Anglican Church of Canada
Seventeenth Sunday after
I don't know exactly how many times in the four Gospel accounts of the New Testament Jesus asks other people to follow him. But it's well more than 20. The whole question of "Who is willing to follow Jesus Christ?" is pretty much the defining question of Christianity in my way of thinking.
Some Christians may ask it personally of you in the form of: "Are you saved?" (which means essentially, "Have you claimed Jesus personally enough to really be a follower?") Other people may simply pose the question about following Jesus in terms like: "You mean you believe all of this stuff about forgiveness, and loving enemies, and this resurrection from the dead?" However it's worded, the whole matter of following Jesus is central to living the Christian faith.
The question becomes, "What does it actually mean to follow Jesus, especially in modern times, or in middle- or upper-middle class North America?" If you're going to take the words of Jesus seriously - those ones about "losing your life for his sake" and "denying yourself" - well, what's your life going to look like? Should you vacation in Cancun? Or would the Rockies be better? Which destination would express your faith more fully? Does camping versus staying in a hotel make a difference? Should you pursue a job promotion, or be content with where you are? What about expensive theater tickets? If you buy a pair of those, is that gross self-indulgence? Or if your house is full of all sorts of material possessions, what will happen to your soul the next time you pass over a person in need?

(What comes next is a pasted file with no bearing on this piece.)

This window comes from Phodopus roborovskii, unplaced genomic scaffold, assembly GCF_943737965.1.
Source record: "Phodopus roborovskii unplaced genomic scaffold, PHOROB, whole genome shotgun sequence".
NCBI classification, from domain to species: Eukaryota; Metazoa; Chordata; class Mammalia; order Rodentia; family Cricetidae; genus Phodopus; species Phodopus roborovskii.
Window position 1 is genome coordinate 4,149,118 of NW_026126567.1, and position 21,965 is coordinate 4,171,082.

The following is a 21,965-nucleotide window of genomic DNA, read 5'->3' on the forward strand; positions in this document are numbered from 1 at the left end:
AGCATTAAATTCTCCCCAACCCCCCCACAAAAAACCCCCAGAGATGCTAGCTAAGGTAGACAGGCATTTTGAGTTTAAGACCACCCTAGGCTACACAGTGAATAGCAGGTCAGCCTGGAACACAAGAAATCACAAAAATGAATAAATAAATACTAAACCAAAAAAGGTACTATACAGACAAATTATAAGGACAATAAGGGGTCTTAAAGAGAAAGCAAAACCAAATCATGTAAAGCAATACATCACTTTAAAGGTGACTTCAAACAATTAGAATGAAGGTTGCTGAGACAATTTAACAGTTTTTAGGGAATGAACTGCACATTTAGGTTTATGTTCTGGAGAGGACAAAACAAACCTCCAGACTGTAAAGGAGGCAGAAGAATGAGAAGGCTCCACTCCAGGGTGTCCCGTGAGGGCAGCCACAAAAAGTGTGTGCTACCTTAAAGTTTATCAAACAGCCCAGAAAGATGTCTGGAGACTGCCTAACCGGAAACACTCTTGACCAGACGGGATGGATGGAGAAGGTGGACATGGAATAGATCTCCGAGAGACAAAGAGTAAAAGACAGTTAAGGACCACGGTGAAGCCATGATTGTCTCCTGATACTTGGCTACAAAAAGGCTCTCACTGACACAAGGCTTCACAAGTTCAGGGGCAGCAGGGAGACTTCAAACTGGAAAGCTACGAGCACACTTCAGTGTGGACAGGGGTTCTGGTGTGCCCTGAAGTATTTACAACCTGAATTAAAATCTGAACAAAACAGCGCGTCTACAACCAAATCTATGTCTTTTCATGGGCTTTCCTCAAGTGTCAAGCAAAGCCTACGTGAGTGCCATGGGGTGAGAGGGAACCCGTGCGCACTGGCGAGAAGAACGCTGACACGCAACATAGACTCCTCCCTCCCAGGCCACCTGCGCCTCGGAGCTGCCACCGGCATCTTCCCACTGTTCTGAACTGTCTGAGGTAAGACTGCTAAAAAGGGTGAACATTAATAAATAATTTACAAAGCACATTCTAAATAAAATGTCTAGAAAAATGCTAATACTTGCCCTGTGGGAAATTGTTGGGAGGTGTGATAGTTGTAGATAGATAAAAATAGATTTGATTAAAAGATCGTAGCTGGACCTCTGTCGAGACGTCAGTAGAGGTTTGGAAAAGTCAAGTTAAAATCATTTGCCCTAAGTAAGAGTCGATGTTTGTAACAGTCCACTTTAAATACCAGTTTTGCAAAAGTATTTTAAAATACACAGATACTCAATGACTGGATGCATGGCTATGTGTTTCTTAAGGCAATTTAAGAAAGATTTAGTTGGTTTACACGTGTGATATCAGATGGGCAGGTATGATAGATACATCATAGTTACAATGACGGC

What does it mean to follow Jesus in your life, and in these times? We can worry over the stock market and argue over who holds the TV's remote control. For the life of us, we struggle to keep focus during even the briefest of prayers, so what does it mean to follow Jesus in your life and in these times?
These sorts of questions about following the Lord Jesus come to a head in today's reading from Mark's eighth chapter. The disciple Peter gets all excited to profess that Jesus is indeed the Messiah, when Jesus asks him the question, "Who do you say that I am?" But the instant that Peter learns that this also means Jesus must undergo great suffering, deep rejection, and ultimately death, Peter backs away. He critiques Jesus. He rebukes Jesus. The glamour of following Jesus is suddenly gone for Peter. It no longer seems like a life that he's sure he wants to undertake. But more than this, as far as we can tell, Jewish thinking had never before entertained the idea that the Messiah must suffer and die. This was ludicrous, they believed. If anything, the Messiah was supposed to inflict suffering, not live with it as a personal reality. And what good would a dead Messiah be anyway?